I read recently that Schiff felt strongly that Toby would not have done what he did in the final season of The West Wing. He might be right, but considering that he was principled almost to a fault and might break other confidences and principles for greater principles, and he was grieving in his own quiet/angry Toby Ziegler way at the time, the result did not feel completely out of left field.

I only write about this because I devoured all of The West Wing in about a week, and as much as I enjoyed so many characters and related to them, Schiff’s Toby stood out to me as my favorite (even if dealing with the guy would probably have been totally infuriating in reality).

And somehow, maybe because he is just so good at blending into what he is doing as an outsider, and does not mind not being well-liked, I had already forgotten that he was in the initial season of Manhattan, which I really enjoyed. He was not a nice guy and not the flashiest (John Benjamin Hickey and Olivia Williams as the Winter couple provide this flash), but fit so well into his role as interrogator and another kind of fish-out-of-water. He also did a stint in Murder in the First, which I have also enjoyed.

And next up, he has a recurring role in The Affair… one of those shows that had a lot of promise and only turned itself around a little bit in the end. I liked the two sides of the same story, told from two different perspectives. I liked the cast but somehow the idea of an affair does not appeal in the long term as a long-running television show. I don’t know what Schiff will do in the second season, much as I do not know what the second season can cover – the titular affair is over, the main character left his wife (at least that’s how it seems in the end of season one). Where can it possibly go from here?

But who cares? Schiff is in it – he has a quality!

Lunchtable TV Talk: The West Wing

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I force-fed myself seven annoying seasons of The Gilmore Girls recently, thinking it could play unassumingly in the background while I did other things. But it was so annoying with too many fast-talking, high-pitched, histrionic characters that I could neither concentrate on and absorb it nor concentrate on everything else I was meant to be doing.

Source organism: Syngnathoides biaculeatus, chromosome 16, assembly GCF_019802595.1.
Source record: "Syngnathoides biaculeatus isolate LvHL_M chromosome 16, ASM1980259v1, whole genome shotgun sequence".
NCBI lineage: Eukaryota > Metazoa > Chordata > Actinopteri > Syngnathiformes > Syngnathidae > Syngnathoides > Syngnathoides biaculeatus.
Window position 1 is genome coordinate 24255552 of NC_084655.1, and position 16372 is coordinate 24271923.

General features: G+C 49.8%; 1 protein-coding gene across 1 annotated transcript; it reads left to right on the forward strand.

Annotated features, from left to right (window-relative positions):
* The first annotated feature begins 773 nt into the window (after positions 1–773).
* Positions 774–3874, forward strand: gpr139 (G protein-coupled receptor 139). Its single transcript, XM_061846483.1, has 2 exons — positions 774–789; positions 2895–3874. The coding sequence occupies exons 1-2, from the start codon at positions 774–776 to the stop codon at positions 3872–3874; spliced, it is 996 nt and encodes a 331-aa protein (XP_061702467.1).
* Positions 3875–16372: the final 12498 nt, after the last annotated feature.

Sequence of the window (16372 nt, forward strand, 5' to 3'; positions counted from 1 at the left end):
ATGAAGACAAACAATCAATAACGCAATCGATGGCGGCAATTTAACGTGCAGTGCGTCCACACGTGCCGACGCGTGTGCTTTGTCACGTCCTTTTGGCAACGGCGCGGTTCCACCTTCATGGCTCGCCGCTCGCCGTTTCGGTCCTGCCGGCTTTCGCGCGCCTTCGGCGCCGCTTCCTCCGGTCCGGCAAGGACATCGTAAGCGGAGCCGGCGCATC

The West Wing, also seven seasons long, 22 episodes per season, is the opposite. (Hard to believe that it has been almost ten years since it ended!) It’s equally fast-talking and sometimes a bit preachy, but it is designed in a way that I can pay attention to it and do whatever else I need to do and get the most from both. I even heard Rob Lowe exclaim in exasperation, “Good night, nurse!” – an expression I had only ever heard my grandmother (and the character Mike Sloan in the long-gone but much-loved show Homefront) use (most people don’t believe me when I tell them that yes, in fact, this is a real expression).

I had seen isolated episodes of The West Wing during its original run, but most of it happened during a period when I did not watch much telly, much less ingest it like a pig at the trough as I do now. I was always impressed with The West Wing – its stories, its cast, its pace – but only now, thanks to Netflix, am I watching it from end to end. And it’s providing sheer contentment. I haven’t reached the point yet where Rob Lowe leaves or where John Spencer dies, depriving the show of one of its greatest assets.

Can you argue with a show that at its worst seems a little like a “very special episode” on some issue – but never overdoes it, really? And at its best, weaves words like “ensorcelled” into the script? Or with a show that during its run had a stellar leading cast and unparalleled caliber of guest stars (Oliver Platt, Edward James Olmos – he’s Admiral Adama now and forever for me, or Jaime Escalante!, Mary Louise Parker, John Larroquette, – great in his recent role in The Brink, Marlee Matlin, Gerald McRaney – who turns up everywhere, usually as a former or current military guy – and an insane, bursting list of others) but many others who were virtually unknown at the time but went on to other, big things (Ty Burrell of Modern Family, Evan Handler of Sex and the City and Californication, Nick Offerman of Parks & Recreation, Clark Gregg of Agents of S.H.I.E.L.D., Danny Pudi of Community, Felicity Huffman of Desperate Housewives and American Crime, Lisa Edelstein of House and the mercilessly shitty Girlfriends Guide to Divorce, Jorja Fox of CSI, Lance Reddick of The Wire and Fringe and Connie Britton, looking teenager-young, of Friday Night Lights, American Horror Story and Nashville…). And more… so many more.

This show encapsulates Aaron Sorkin‘s golden age. America wasn’t ready for him or his style in the too-clever but too-soon Sports Night, and he went too far with the overblown The Newsroom. But The West Wing was the pinnacle.

TV overdoses, past and present – Random stream of consciousness

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According to HuffPost the best line uttered on tv in 2013 was, “Not great, Bob!”

““Not great, Bob!” It was only three words, spoken by an angry Pete Campbell as he joined the ever-sunny Bob Benson in an elevator on Mad Men.””